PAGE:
I diff a lot of text files while I’m working and for the most part I’m usually comparing files under version control, but that’s not always the case. Reading diffs in a format I’m used to makes things considerably easier to understand, so I need a simple way to generate unified diffs with colour between arbitrary files.
tldr; use Git to diff everything with
git diff --no-index <path> <path>.
For the longest time I used, but was unimpressed with, the basic
If I wanted to get the difference between two files I would execute
<path>. This outputs “Context Format” diffs which look something like this:
1,2c1,4 < First Line < Second Line --- > New First Line > > > Forth Line
While this does convey the necessary information I find it much less intuitive when compared to the “Unified Format”, which most other tools I use output by default:
--- a.txt 2017-03-04 13:25:53.000000000 -0500 +++ b.txt 2017-03-04 13:26:37.000000000 -0500 @@ -1,2 +1,4 @@ -First Line -Second Line +New First Line + + +Forth Line
Eventually I decided to RTFM and found I could generate unified diffs by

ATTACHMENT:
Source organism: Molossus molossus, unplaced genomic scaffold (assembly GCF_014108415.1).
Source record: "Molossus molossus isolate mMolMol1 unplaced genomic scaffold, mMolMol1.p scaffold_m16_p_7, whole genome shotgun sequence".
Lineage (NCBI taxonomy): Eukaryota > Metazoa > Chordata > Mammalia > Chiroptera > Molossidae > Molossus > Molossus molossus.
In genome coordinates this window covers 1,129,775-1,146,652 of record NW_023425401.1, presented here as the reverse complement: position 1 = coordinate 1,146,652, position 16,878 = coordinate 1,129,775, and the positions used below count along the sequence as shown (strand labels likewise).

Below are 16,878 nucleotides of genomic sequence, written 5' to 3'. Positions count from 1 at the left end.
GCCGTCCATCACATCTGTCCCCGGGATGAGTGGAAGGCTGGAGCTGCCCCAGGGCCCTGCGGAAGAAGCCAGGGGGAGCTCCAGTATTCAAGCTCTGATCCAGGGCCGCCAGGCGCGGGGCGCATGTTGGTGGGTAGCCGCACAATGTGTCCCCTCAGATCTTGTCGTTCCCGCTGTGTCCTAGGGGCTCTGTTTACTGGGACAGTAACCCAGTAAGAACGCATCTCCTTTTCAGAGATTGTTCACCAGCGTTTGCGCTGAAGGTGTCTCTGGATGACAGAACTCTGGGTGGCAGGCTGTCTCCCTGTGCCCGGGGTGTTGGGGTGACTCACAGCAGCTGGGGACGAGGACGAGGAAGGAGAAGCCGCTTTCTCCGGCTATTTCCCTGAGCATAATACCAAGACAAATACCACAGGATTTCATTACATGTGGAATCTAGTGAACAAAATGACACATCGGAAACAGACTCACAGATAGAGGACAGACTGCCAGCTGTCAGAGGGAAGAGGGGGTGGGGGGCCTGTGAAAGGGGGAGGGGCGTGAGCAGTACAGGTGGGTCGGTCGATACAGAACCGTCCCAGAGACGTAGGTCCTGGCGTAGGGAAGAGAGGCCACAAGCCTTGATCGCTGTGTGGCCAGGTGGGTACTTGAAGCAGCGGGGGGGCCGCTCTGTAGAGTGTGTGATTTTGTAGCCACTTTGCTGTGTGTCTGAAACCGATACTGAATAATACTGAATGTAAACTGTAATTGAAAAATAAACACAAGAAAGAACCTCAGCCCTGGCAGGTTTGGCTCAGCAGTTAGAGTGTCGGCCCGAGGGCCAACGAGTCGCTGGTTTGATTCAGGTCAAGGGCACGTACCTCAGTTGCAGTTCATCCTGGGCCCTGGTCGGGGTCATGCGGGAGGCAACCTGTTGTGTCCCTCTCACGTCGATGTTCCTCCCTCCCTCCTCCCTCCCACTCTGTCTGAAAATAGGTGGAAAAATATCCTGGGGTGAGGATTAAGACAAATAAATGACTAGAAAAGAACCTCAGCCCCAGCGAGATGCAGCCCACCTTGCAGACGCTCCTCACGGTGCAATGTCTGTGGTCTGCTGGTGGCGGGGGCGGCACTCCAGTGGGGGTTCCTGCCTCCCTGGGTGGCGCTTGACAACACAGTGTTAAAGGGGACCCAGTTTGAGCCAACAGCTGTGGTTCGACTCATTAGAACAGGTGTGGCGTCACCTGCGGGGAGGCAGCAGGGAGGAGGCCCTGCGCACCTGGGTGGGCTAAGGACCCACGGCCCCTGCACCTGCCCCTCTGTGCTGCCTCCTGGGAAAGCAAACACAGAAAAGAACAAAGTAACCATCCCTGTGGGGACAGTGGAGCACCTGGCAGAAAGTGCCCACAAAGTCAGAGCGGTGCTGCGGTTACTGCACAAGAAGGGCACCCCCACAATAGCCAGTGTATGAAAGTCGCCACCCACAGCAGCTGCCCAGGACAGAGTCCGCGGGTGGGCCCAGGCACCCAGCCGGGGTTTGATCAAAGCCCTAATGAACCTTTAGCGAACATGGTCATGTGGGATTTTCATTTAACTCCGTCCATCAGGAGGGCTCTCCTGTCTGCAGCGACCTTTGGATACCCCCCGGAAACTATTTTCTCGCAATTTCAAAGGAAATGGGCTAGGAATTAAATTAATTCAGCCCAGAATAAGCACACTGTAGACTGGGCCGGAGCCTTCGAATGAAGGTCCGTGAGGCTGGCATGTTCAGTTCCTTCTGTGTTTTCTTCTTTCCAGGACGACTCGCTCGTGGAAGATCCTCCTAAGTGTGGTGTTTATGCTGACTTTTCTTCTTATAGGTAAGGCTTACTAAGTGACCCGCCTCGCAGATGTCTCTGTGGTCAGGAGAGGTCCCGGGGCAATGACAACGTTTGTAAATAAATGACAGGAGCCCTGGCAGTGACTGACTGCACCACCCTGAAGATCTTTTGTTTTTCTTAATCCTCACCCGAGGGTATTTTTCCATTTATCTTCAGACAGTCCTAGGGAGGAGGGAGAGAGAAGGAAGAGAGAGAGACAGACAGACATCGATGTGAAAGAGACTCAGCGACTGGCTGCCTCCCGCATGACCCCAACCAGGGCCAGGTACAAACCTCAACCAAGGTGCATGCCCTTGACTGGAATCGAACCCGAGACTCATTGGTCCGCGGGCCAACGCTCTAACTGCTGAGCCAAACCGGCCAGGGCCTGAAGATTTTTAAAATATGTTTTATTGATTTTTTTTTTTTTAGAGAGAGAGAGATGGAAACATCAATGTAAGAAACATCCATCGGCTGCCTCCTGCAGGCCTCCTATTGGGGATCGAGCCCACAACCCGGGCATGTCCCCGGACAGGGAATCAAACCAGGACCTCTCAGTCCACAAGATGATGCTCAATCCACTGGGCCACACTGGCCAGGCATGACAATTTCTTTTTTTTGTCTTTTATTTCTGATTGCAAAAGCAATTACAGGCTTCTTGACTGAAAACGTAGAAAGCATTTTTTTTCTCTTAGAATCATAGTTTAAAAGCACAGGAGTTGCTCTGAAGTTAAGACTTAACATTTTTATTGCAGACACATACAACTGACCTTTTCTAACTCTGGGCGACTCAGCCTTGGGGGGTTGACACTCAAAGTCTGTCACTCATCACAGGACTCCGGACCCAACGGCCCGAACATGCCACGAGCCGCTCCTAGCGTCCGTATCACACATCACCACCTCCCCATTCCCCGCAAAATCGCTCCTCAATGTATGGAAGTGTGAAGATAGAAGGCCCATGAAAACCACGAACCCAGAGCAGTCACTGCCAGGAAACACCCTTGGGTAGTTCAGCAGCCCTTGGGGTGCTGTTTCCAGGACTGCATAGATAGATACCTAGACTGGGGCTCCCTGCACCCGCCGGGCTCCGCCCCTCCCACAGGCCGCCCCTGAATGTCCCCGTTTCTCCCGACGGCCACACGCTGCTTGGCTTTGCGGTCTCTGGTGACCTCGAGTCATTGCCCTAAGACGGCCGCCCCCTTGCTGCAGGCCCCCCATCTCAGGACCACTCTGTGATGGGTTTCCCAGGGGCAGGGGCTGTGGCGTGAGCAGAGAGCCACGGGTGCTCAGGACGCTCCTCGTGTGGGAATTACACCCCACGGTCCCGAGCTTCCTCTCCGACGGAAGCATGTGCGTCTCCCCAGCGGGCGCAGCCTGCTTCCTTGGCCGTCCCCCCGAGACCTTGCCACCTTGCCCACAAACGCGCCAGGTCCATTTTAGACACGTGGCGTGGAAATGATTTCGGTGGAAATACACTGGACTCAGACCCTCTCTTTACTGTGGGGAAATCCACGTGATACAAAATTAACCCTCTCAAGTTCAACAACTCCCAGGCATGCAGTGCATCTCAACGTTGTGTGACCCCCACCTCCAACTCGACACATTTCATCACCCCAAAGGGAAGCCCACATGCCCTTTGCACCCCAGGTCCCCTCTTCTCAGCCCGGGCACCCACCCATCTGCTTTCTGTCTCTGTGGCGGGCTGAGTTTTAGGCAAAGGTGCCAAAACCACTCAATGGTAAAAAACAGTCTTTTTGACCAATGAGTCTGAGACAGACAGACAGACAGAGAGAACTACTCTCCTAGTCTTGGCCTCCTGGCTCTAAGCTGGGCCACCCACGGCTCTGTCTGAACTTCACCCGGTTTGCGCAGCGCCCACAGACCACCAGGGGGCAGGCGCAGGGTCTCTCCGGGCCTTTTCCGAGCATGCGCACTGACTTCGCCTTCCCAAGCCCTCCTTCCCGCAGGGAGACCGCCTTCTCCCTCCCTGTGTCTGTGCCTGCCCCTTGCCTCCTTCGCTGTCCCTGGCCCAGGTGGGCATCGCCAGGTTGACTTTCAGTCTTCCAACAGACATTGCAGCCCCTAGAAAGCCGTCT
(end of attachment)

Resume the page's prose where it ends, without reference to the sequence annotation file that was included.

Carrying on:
--unified flag to
Unified diffs are a huge step up from context diffs but output from
any colour, something I find helps tremendously with readability. Searching the
internet for a way to colourize the output of
diff led to me
colordiff. While this works nicely it doesn’t seem
to come installed by default on systems I use.
I can however, pretty much guarantee Git will be installed on any random machine I need to access.
Just Use Git
Git has a handy feature that allows you to use
git diff for arbitrary files,
simply by passing the
$ git diff --no-index <path> <path>
Using this you can generate a diff for any two files that will display in the
same format you’ve configured for Git. I use a bash alias
gdiff for easy
alias gdiff='git diff --no-index'